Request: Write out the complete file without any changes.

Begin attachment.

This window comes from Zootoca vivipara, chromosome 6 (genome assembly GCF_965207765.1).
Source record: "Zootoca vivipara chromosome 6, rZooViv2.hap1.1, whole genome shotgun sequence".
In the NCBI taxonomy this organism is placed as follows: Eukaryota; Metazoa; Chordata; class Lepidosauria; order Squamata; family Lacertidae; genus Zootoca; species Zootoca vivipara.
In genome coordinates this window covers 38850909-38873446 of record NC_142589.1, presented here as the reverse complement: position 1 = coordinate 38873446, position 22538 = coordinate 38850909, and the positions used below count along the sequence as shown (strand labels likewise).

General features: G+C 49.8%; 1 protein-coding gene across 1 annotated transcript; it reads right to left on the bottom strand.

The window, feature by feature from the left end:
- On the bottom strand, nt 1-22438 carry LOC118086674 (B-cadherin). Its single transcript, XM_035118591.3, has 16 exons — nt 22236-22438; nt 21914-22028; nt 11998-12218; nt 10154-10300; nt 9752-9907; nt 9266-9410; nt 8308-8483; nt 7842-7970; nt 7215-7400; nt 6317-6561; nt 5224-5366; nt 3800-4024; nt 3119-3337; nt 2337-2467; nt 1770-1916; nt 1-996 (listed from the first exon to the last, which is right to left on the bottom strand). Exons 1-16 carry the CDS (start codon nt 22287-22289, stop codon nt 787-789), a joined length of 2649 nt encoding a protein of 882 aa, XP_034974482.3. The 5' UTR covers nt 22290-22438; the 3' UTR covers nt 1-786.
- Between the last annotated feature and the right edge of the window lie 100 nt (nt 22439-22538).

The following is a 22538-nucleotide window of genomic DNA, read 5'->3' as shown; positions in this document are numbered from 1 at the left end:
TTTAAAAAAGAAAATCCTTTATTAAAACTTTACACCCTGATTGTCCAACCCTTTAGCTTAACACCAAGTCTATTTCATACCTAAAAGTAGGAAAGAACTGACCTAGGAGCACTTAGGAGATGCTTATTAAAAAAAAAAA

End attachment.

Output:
This window comes from Zootoca vivipara, chromosome 6 (genome assembly GCF_965207765.1).
Source record: "Zootoca vivipara chromosome 6, rZooViv2.hap1.1, whole genome shotgun sequence".
In the NCBI taxonomy this organism is placed as follows: Eukaryota; Metazoa; Chordata; class Lepidosauria; order Squamata; family Lacertidae; genus Zootoca; species Zootoca vivipara.
In genome coordinates this window covers 38850909-38873446 of record NC_142589.1, presented here as the reverse complement: position 1 = coordinate 38873446, position 22538 = coordinate 38850909, and the positions used below count along the sequence as shown (strand labels likewise).

General features: G+C 49.8%; 1 protein-coding gene across 1 annotated transcript; it reads right to left on the bottom strand.

The window, feature by feature from the left end:
- On the bottom strand, nt 1-22438 carry LOC118086674 (B-cadherin). Its single transcript, XM_035118591.3, has 16 exons — nt 22236-22438; nt 21914-22028; nt 11998-12218; nt 10154-10300; nt 9752-9907; nt 9266-9410; nt 8308-8483; nt 7842-7970; nt 7215-7400; nt 6317-6561; nt 5224-5366; nt 3800-4024; nt 3119-3337; nt 2337-2467; nt 1770-1916; nt 1-996 (listed from the first exon to the last, which is right to left on the bottom strand). Exons 1-16 carry the CDS (start codon nt 22287-22289, stop codon nt 787-789), a joined length of 2649 nt encoding a protein of 882 aa, XP_034974482.3. The 5' UTR covers nt 22290-22438; the 3' UTR covers nt 1-786.
- Between the last annotated feature and the right edge of the window lie 100 nt (nt 22439-22538).

The following is a 22538-nucleotide window of genomic DNA, read 5'->3' as shown; positions in this document are numbered from 1 at the left end:
TTTAAAAAAGAAAATCCTTTATTAAAACTTTACACCCTGATTGTCCAACCCTTTAGCTTAACACCAAGTCTATTTCATACCTAAAAGTAGGAAAGAACTGACCTAGGAGCACTTAGGAGATGCTTATTAAAAAAAAAAA